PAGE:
PLASTICS TECHNOLOGY – (January 19, 2022) – Leader in extrusions and assemblies for minimally invasive devices had double-digit growth amid global pandemic, opened new facility, and continues to advance new technologies.
While the ongoing global pandemic gave medical processors a business boost in 2020 and 2021, those who supplied catheters for elective surgeries saw their business dip. Not so for Putnam Plastics Corp., which grew by double digits last year, started an altogether new company to supply finished and packaged medical devices, and opened a new 57,000-ft2 addition to its campus in Dayville, Conn., bringing its total capacity in the Northeast Connecticut town to more than 200,000 ft2.
Putnam was founded by current CEO Jim Dandeneau in a two-bay garage in the mid-1980s. Today, Dandeneau and son Ryan, the firm’s president, lead a 400-employee enterprise that specializes in advanced extrusions and assemblies for minimally invasive medical devices. Elective surgeries may have been cancelled during the early stages of the pandemic, but Putnam “was fortunate because our overall product portfolio was not heavily weighted toward those kinds of catheters,” the younger Dandeneau says. “We had a couple of programs that maybe suffered, but on the other hand we had a couple of Covid-related programs for diagnostic applications.”
Last June, Putnam completed its expansion with space designed specifically with its medical-device partners in mind, offering additional clean manufacturing space to expand its product slate. Putnam will be adding production lines and upwards of 100 employees when fully ramped up. “We had some big programs coming through the pipeline, so we started looking for a new facility a few years ago,” Ryan Dandeneau recalls. “We looked at other locations in the southern U.S. We looked at buying a building elsewhere in Connecticut. But we concluded that for our business it makes sense for us to have everything on one campus, to have all of our engineers in one building with access to a tooling room. Within the next six to eight months, we’ll have two big programs ramping up and figure those alone will occupy 25-50% of the new space.”
Putnam will be tapping into local talent and community colleges, as well as a $2000 referral program, to fill those 100 spots. “Finding and keeping people is a concern for us, like everyone else in manufacturing,” says Jim Dandeneau. “But we provide a clean work environment and make life-saving products, which younger people generally find attractive.” The elder Dandeneau notes that Putnam will be adding staff incrementally, as some projects in the pipeline won’t reach the production phase until mid-year. “Still, the sooner we bring them onboard the better, as our training process can take up to six months.”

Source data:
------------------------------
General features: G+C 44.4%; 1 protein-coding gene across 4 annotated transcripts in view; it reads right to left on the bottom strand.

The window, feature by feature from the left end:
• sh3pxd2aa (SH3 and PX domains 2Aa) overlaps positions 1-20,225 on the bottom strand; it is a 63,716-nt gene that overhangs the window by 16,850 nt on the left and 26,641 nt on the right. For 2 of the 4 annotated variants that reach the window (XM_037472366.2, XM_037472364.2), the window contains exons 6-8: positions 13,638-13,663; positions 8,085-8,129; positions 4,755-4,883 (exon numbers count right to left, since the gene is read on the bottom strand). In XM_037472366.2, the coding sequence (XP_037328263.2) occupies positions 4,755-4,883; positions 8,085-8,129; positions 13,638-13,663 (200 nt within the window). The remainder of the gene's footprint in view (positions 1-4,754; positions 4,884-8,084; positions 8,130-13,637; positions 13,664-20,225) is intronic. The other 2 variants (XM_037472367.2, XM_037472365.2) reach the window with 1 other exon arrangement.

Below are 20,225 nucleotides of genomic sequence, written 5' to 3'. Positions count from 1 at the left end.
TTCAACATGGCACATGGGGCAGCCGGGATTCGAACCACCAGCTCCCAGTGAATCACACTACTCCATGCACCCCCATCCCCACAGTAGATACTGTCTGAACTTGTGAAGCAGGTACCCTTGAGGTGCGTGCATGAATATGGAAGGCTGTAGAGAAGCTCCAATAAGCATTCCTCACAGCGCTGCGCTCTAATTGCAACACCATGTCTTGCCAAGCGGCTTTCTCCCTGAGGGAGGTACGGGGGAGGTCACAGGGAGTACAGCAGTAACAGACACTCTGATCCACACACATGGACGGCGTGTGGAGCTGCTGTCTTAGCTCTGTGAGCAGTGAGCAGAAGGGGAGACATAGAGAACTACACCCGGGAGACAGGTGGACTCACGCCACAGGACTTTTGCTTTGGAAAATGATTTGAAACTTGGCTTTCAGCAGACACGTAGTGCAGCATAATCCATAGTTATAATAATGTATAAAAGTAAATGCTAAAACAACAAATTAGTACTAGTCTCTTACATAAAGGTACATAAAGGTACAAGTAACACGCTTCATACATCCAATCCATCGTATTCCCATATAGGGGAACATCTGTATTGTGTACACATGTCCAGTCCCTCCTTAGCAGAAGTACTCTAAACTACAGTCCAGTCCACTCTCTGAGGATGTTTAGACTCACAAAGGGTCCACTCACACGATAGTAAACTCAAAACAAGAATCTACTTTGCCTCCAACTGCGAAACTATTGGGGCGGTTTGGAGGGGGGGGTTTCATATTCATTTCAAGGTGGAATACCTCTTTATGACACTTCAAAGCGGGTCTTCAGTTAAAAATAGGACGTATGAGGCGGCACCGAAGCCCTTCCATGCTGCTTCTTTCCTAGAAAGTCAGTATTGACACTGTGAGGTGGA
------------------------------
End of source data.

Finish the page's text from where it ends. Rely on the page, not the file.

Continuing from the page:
Putnam currently has 25 extrusion lines and about 60 extruders; the new facility allows room for nine more full production lines and will also be equipped to accommodate what Jim Dandeneau calls “softer processes,” notably secondary operations that include tipping, hole punching, laser machining/printing, insert molding and coiling. “We might move some machinery from our existing plant over to the new one, but by and large everything in the new plant will be new. Most likely we are looking at using the additional space equally for extrusion and secondary operations.”
The ability to furnish high-end, highly technical tubing all the way through finished devices such as complete catheters led last year to Putnam launching a new company called Putnam Medical. States Ryan Dandeneau, “Some in the medical-device industry just focus on tubing. Some just do secondary operations. But we do everything in one building, fully labeled and packaged, with connectors, etc.” Importantly, these are not Putnam branded devices, as that would put the company in direct competition with its customers.
CEO Dandeneau elaborates, “Many of our customers can’t do everything in house, so they farm out certain projects to us. As long as we aren’t producing our own device, we are not in a competitive situation with them. Adds Ryan Dandeneau, “Having this capability is also a nice resource for startups who have ideas for new catheter systems but not the resources to make them. We’ll do the whole thing.”
Innovation continues to be a critical component in Putnam’s strategy. “We are constantly looking a new materials and processes, and we have an advanced development group that reports directly to me and focuses just on that. Even now, we believe we are among the few, if not the only, companies that can run polyimide-lined, multi-lumen braided catheters on a continuous, reel-to-reel basis,” says Ryan Dandeneau.